As if having Hollywood tell your life story and being played on screen by Brad Pitt wasn’t enough, now Billy Beane’s got a job in European soccer.
Mr Moneyball’s going to be an advisor at AZ Alkmaar, which is currently fourth in the Dutch Eredivisie. Why Alkmaar? Well, their technical director is USMNT legend Earnie Stewart, for a start.
There’s also a link with Jozy Altidore, who had such a prolific couple of years in the cheese-producing city that he earned a high-profile, big-money move to Sunder… oh.
Anyway, why soccer? For years, Beane’s been telling everyone how much he loves the game, especially Arsenal. He listens to podcasts, watches games and has long cultivated links with the sport.
In a 2010 interview with the Financial Times he compared Arsène Wenger with Warren Buffett and said Wenger is “the sports executive I admire most” – even though the Oakland A’s general manager is a Spurs fan. “Does that sound like an American, to be both a Spurs fan and a Wenger fan?” he asked. Possibly, if by “American” he means “soccer-lover who prizes objectivity and rationality and is not blinded by prejudice.”
He told the Guardian that he became interested in English soccer on a trip to London in 2003, when he saw first-hand the emotions stirred by the sport and wondered if they were leading to business decisions based more on passion than reason. (Yup – at least, before the rise in statistical analysis and the increase in foreign owners only interested in soccer for the money.)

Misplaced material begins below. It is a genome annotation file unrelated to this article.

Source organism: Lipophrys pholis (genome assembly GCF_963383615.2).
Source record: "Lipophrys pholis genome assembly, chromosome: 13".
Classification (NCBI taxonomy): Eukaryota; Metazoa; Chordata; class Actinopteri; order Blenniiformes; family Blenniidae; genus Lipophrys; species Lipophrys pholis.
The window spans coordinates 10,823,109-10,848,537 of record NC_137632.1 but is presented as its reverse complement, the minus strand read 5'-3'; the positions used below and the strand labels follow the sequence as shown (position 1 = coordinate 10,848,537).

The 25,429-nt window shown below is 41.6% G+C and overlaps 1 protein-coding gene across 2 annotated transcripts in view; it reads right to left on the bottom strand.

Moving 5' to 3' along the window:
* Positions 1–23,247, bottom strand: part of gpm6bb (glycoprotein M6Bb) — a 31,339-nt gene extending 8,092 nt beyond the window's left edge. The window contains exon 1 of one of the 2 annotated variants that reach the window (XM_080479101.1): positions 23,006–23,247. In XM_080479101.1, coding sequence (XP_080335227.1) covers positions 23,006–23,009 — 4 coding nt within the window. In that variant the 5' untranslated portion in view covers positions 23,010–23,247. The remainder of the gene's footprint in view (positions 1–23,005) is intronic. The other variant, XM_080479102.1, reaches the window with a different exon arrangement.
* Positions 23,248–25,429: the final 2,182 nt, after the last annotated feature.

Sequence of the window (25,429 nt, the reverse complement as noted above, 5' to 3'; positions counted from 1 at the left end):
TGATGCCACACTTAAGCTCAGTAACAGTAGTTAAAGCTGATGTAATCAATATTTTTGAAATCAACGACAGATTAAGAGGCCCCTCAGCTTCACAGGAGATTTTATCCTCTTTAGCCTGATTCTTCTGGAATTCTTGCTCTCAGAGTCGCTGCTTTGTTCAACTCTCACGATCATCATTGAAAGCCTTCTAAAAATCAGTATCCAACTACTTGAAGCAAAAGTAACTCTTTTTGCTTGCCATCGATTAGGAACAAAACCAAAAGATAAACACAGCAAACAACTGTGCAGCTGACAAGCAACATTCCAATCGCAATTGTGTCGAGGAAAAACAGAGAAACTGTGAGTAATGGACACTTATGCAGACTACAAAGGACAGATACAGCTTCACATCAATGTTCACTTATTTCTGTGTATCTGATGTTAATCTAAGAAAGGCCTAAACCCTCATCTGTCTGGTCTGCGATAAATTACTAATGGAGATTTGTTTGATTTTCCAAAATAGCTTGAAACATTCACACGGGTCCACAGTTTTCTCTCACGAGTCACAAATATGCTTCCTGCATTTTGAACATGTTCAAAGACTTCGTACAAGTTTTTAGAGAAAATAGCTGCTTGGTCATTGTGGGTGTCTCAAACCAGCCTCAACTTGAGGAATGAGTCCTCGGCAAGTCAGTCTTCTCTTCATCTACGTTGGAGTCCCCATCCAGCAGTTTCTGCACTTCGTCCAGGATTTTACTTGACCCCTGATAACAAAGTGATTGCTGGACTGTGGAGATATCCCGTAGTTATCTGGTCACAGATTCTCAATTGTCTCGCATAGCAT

He also wanted to find out how many of the Sabermetrics-inspired principles that helped turn the low-budget Athletics into overachieving MLB contenders could apply to a more fluid and unequal sport. And he has a stake in the San Jose Earthquakes, who have the same owners as Oakland. The Earthquakes cultivated a formal relationship with Spurs, and Beane became friends with the former Tottenham and Liverpool director of soccer Damien Comolli, who was the English game’s Beane equivalent, only without the success.
Naturally, with Boston Red Sox head honcho John W. Henry in charge at Anfield, Liverpool wanted to deploy some of the same approaches to scouting, transfers and performance that did the impossible: caused horror guru Stephen King to write a book about being happy.
Alas, it did not go well for Comoli. For Carl Crawford’s seven-year, $142m contract at Fenway, read Andy Carroll’s $52m transfer from Newcastle.
Still, should be worth watching. According to a club statement, Beane will advise AZ “in the areas of high performance and innovation” from the US and visit Alkmaar a couple of times a year.
As the Washington Post asks: “How do you say Moneyball in Dutch?”
To which the appropriate answer is: who cares? Almost everyone there speaks English.